But you don’t have to take our word for it.

The excellent pop science show No More Boys and Girls that aired on the BBC over the summer showed boys lack of vocabulary to describe their emotions and the inevitable result that they turn to violence when they can’t express themselves. Girls, routinely but not deliberately passed over when it came to answer questions in class lacked confidence. A lifetime without Lego meant most lacked the spatial awareness skills that appeared to come ‘naturally’ to their male counterparts.

But with regard to the current moves to take on sexism the vital difference is that boys are raised to look down on girls, and girls are expected to live with that.

Whilst girls can ‘trade up’ and take on traditionally male roles with relatively little comment – playing football, embracing engineering, punching their siblings – the same is not true for boys. They are trained to dismiss all that is pink, to have disdain for caring professions.

In the home kids see a clear division of labour between their parents. Research has found in every country in the world women still do much more domestic work then men, and that kids that see their mothers doing more household tasks and their fathers doing less take that as the natural way of things and repeat the pattern in their grown-up lives. When a mother is haring about doing mundane jobs like making packed lunches, ensuring there’s enough clean school uniform and hoovering she’s taking on a full time management job as well as any paid employment. It’s called the mental load, this now famous cartoon explains it perfectly. But the broader lesson is that society/men – so often they are the same thing – looks down on these tasks and, vitally, thinks it’s OK for women to do them most of the time but not men.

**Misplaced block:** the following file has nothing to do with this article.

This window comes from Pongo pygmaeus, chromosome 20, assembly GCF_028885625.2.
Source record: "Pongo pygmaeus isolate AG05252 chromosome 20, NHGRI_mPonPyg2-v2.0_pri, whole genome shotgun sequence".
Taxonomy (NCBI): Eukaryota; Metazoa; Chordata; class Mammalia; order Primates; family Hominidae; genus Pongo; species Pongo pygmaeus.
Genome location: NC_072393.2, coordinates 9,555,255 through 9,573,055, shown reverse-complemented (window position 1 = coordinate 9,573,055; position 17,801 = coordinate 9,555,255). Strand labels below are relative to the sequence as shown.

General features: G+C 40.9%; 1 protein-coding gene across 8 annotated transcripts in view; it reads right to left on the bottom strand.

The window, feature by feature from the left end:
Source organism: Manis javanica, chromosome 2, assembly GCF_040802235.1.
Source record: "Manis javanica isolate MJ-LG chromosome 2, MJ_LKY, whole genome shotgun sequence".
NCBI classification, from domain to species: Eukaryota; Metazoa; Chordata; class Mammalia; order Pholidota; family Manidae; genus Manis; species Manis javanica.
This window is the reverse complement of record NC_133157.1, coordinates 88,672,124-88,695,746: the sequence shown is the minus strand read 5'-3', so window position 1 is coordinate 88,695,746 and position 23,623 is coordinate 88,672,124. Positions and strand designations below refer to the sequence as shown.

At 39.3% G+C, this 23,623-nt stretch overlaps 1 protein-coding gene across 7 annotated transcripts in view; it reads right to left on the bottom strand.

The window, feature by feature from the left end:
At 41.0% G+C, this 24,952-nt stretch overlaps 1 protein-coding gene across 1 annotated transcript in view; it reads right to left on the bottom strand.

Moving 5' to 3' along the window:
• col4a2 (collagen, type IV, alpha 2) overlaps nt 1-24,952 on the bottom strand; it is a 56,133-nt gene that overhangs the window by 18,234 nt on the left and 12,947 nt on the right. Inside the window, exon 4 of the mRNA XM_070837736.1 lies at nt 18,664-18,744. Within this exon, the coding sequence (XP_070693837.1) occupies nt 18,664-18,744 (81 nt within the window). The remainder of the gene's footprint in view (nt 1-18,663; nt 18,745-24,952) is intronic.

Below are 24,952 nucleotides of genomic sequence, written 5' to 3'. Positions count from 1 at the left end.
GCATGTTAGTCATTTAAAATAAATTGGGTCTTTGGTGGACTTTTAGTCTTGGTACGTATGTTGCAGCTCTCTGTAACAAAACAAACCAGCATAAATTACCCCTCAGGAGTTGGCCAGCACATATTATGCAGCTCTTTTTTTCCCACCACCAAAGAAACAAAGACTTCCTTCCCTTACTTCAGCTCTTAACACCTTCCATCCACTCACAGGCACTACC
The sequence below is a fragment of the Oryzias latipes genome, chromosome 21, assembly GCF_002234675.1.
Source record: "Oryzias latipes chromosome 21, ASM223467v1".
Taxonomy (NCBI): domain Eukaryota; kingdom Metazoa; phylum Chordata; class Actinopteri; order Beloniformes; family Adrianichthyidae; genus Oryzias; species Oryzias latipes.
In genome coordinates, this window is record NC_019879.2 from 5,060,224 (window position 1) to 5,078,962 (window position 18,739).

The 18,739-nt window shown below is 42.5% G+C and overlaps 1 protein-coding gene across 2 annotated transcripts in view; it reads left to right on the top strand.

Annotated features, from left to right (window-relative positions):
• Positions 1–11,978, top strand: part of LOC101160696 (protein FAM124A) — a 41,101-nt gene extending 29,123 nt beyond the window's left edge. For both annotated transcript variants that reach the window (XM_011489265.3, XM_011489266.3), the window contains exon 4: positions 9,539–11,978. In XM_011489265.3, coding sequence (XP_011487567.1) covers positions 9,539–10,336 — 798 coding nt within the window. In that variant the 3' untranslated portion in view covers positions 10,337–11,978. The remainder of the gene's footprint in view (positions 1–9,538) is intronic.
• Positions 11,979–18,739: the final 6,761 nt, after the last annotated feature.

And a society that does not value women as much as men will always end in mistreatment, abuse, not taking women seriously when they raise issues, basically where we are now.

In the wake of Weinstein and the wandering hands scandals at Westminster women are now being listened to in a way they haven’t before. Which is obviously a good thing.

But to stop such behaviour, to prevent it happening all over again – because it will as long as the sexes remain unequal – we need to look at the very start of kids lives.

Love at first sight can provide a solution, the emotion a parent feels upon seeing their baby for the first time. And the drive to make the best possible future for them.

Treat children fairly and equally rather then shunting them into gender stereotyped silos and the belief, implicit or explicit, that one gender is better than the other and therefore entitled to more.

And adults need to model the alternative, share the domestic work and the mental load, women’s work – a phrase widely used as an insult despite feminist attempts to reclaim it – needs to become everyone’s work.

There’ll still be power imbalances, people will mistreat each other but we can work to prevent it becoming so binary and gendered.

We need new rules.

 

 

How to understand Brexit